Luis Rujano – Picture by Rich Biesterfeld
When day three of the draft comes, you never know what to expect. While I am far from a draft expert, there were a couple hundred players in which I was familiar this year. When the Cubs took Branden Noriega at number 11, I recognized the name from the draft league. I did not know Mat Peters at number 12, but when the Cubs took Luis Rujano in the 13th round, the flashing lights went off in my head. I recognized him from being on MLB Pipeline’s top draft picks list and I knew him as a commit to the University of South Florida.
Age – 18
Throws – Right
Weight – 195
From – Florida
Rujano is the one pick from day three at the draft that I feel best about. The reason I say that is because the Cubs have had a pretty good track record the past few years of developing young high school pitchers. Whether it’s Porter Hodge, DJ Herz, or Tyler Schlaffer, the Cubs have been able to get them to buy into a development program.
For Rujano, he comes in with a fastball that already sits in the mid 90s. He does throw three other pitches including a curveball in the low 80s, a changeup about the same speed, and a slider that comes in in the upper 70s to low 80s. His fastball is his best pitch and I’ve seen spin rates between 2100-2300 rpm.
What I like most about Rujano, aside from his fastball, is that he is projectable. He’s a big kid with a big frame that can add some weight and he wants to be a Cub. He could’ve easily gone to South Florida and developed there. But he chose to go pro as the Cubs swayed him with a little extra cash.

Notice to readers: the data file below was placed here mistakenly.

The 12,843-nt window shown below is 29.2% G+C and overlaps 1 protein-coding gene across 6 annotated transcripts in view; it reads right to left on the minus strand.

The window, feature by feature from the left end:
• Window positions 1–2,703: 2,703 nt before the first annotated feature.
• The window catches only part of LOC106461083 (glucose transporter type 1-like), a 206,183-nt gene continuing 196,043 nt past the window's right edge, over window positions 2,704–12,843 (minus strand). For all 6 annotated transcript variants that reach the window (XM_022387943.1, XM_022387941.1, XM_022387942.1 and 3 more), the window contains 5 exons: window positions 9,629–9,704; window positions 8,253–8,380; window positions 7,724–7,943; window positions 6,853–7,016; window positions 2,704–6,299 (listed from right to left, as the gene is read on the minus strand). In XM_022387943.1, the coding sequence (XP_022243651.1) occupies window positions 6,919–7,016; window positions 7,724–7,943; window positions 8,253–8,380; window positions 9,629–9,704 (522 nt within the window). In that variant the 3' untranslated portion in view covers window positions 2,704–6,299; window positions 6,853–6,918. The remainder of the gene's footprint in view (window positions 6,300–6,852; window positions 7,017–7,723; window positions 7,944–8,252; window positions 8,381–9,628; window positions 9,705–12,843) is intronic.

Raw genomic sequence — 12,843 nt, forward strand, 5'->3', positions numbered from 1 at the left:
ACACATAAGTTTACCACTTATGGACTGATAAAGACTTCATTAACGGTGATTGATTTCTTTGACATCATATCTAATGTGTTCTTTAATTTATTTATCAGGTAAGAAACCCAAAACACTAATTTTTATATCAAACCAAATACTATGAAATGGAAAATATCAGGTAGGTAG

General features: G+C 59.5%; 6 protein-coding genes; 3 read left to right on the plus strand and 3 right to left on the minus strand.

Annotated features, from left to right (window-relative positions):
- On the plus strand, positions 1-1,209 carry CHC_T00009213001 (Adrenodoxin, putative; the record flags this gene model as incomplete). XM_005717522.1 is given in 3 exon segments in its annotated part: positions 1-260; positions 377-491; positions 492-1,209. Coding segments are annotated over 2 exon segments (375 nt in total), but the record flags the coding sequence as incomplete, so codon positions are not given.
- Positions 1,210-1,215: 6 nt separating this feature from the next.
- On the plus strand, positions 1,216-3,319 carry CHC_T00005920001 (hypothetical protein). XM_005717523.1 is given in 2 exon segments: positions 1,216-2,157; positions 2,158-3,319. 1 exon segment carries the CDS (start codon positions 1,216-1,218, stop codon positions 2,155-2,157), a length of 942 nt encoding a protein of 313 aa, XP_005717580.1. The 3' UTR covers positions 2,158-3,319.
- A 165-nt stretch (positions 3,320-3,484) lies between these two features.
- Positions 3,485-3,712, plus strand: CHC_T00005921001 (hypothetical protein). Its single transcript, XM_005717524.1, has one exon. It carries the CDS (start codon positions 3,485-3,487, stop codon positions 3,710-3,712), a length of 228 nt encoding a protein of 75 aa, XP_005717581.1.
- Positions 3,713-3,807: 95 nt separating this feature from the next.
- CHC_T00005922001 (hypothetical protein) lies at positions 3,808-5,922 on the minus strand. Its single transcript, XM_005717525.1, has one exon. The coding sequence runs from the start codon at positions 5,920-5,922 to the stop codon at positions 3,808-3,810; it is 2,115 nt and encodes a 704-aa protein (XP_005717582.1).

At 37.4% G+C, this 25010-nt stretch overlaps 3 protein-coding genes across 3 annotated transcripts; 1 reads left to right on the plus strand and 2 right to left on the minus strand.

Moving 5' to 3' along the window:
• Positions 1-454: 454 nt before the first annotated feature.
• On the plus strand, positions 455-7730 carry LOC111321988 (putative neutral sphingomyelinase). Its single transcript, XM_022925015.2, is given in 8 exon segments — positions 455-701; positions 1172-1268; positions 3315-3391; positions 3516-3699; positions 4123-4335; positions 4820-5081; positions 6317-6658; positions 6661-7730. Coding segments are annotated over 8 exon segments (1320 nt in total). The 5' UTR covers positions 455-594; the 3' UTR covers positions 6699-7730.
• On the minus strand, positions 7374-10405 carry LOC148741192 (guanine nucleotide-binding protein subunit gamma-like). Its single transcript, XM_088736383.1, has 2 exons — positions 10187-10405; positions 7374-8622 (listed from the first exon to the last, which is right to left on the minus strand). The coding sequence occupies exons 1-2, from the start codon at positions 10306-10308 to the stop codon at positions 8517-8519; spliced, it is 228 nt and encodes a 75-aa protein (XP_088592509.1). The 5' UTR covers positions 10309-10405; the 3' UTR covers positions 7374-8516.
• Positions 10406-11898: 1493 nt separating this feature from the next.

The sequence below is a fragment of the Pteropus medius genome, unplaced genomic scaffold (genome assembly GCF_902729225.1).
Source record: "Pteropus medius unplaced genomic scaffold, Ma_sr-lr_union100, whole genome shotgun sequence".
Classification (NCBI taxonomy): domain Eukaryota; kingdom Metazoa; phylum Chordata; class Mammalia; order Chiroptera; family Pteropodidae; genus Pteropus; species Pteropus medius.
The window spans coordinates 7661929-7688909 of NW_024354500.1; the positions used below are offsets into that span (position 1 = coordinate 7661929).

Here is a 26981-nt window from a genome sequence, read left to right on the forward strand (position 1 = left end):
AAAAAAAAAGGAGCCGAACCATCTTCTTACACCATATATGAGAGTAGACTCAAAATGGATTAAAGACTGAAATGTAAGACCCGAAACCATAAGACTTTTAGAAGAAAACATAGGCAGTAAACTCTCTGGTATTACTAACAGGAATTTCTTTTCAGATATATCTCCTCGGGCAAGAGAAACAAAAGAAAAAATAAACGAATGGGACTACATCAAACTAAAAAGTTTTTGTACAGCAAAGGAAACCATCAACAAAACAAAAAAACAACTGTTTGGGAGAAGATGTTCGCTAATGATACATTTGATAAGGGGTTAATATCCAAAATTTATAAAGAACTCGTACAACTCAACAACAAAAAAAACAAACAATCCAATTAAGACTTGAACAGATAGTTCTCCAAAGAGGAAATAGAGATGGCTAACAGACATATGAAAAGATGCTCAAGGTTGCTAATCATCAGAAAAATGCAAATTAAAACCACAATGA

Here is what MLB Pipeline said of his skills:
The big right-hander checks off all the boxes in terms of his physicality, using his 6-foot-4 frame well and making it easy to dream on more to come once he gets pro instruction. He’s been up to 96 mph with his fastball, typically sitting in the low 90s now. He has a tight slider but struggles to spin his breaking ball consistently, and while there’s some feel for a changeup, it’s also inconsistent.
He did not pitch this year after signing, which is quite common anymore considering how late the draft is. His development plan for this winter should be about building strength in his arm and core and legs. While he can top out his fastball at 95, most of the data I’ve seen on him has him sitting at 90 to 92 after a few innings. In order to maintain that first inning velocity of 95, he’s going to have to develop some more strength.
Depending upon how he follows his development plan this winter, there are any number of options for him and they’re all suitable. He’s going to be in minor league spring training and how he does from there will determine his path for 2023. He could easily just do one of three paths. He could be good enough to end up in Myrtle Beach to start the year. He could go to extended spring training and then head to Myrtle Beach later. Or he could do extended spring training and begin his pro career in Mesa next summer, which is probably the most likely route.
I am excited to see him develop and grow over the next couple of years because he could be a big-time arm. Depending on how much velocity the Cubs add to his fastball and adjust the shapes of his offspeed stuff, he might be a little ahead of the curve, no pun intended.